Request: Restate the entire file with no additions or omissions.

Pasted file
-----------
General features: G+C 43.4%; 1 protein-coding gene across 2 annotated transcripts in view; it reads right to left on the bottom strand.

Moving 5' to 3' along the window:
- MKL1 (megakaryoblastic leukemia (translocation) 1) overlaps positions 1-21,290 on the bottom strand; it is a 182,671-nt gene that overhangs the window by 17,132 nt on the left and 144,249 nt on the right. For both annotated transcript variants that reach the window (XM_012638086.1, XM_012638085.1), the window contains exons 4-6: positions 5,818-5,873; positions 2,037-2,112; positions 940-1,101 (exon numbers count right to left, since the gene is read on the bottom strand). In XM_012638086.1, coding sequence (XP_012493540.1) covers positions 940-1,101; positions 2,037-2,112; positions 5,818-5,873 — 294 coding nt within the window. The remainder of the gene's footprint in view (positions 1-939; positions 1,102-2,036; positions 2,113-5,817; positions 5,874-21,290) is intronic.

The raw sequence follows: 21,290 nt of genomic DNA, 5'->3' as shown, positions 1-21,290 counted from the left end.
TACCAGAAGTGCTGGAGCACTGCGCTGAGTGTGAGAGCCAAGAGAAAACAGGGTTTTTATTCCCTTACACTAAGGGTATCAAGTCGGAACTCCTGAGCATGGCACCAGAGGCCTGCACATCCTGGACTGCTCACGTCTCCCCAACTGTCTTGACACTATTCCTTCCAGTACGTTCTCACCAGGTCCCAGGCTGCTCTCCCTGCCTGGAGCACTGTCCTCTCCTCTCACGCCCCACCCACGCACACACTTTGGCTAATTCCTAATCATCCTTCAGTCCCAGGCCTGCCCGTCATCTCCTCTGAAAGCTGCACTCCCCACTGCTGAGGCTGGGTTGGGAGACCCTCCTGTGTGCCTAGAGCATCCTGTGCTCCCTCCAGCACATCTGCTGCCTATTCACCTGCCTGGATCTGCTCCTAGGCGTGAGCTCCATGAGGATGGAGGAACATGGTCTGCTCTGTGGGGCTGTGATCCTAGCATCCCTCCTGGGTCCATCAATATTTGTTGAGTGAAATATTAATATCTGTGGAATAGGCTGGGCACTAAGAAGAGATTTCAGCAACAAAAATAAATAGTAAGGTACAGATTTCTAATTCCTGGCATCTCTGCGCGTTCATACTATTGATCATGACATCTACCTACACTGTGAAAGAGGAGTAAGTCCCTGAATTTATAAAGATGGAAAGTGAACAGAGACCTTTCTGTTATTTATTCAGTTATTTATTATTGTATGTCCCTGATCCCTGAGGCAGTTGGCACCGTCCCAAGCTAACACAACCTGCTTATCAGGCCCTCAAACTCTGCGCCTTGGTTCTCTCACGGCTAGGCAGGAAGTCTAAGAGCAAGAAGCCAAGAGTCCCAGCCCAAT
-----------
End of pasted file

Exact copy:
General features: G+C 43.4%; 1 protein-coding gene across 2 annotated transcripts in view; it reads right to left on the bottom strand.

Moving 5' to 3' along the window:
- MKL1 (megakaryoblastic leukemia (translocation) 1) overlaps positions 1-21,290 on the bottom strand; it is a 182,671-nt gene that overhangs the window by 17,132 nt on the left and 144,249 nt on the right. For both annotated transcript variants that reach the window (XM_012638086.1, XM_012638085.1), the window contains exons 4-6: positions 5,818-5,873; positions 2,037-2,112; positions 940-1,101 (exon numbers count right to left, since the gene is read on the bottom strand). In XM_012638086.1, coding sequence (XP_012493540.1) covers positions 940-1,101; positions 2,037-2,112; positions 5,818-5,873 — 294 coding nt within the window. The remainder of the gene's footprint in view (positions 1-939; positions 1,102-2,036; positions 2,113-5,817; positions 5,874-21,290) is intronic.

The raw sequence follows: 21,290 nt of genomic DNA, 5'->3' as shown, positions 1-21,290 counted from the left end.
TACCAGAAGTGCTGGAGCACTGCGCTGAGTGTGAGAGCCAAGAGAAAACAGGGTTTTTATTCCCTTACACTAAGGGTATCAAGTCGGAACTCCTGAGCATGGCACCAGAGGCCTGCACATCCTGGACTGCTCACGTCTCCCCAACTGTCTTGACACTATTCCTTCCAGTACGTTCTCACCAGGTCCCAGGCTGCTCTCCCTGCCTGGAGCACTGTCCTCTCCTCTCACGCCCCACCCACGCACACACTTTGGCTAATTCCTAATCATCCTTCAGTCCCAGGCCTGCCCGTCATCTCCTCTGAAAGCTGCACTCCCCACTGCTGAGGCTGGGTTGGGAGACCCTCCTGTGTGCCTAGAGCATCCTGTGCTCCCTCCAGCACATCTGCTGCCTATTCACCTGCCTGGATCTGCTCCTAGGCGTGAGCTCCATGAGGATGGAGGAACATGGTCTGCTCTGTGGGGCTGTGATCCTAGCATCCCTCCTGGGTCCATCAATATTTGTTGAGTGAAATATTAATATCTGTGGAATAGGCTGGGCACTAAGAAGAGATTTCAGCAACAAAAATAAATAGTAAGGTACAGATTTCTAATTCCTGGCATCTCTGCGCGTTCATACTATTGATCATGACATCTACCTACACTGTGAAAGAGGAGTAAGTCCCTGAATTTATAAAGATGGAAAGTGAACAGAGACCTTTCTGTTATTTATTCAGTTATTTATTATTGTATGTCCCTGATCCCTGAGGCAGTTGGCACCGTCCCAAGCTAACACAACCTGCTTATCAGGCCCTCAAACTCTGCGCCTTGGTTCTCTCACGGCTAGGCAGGAAGTCTAAGAGCAAGAAGCCAAGAGTCCCAGCCCAAT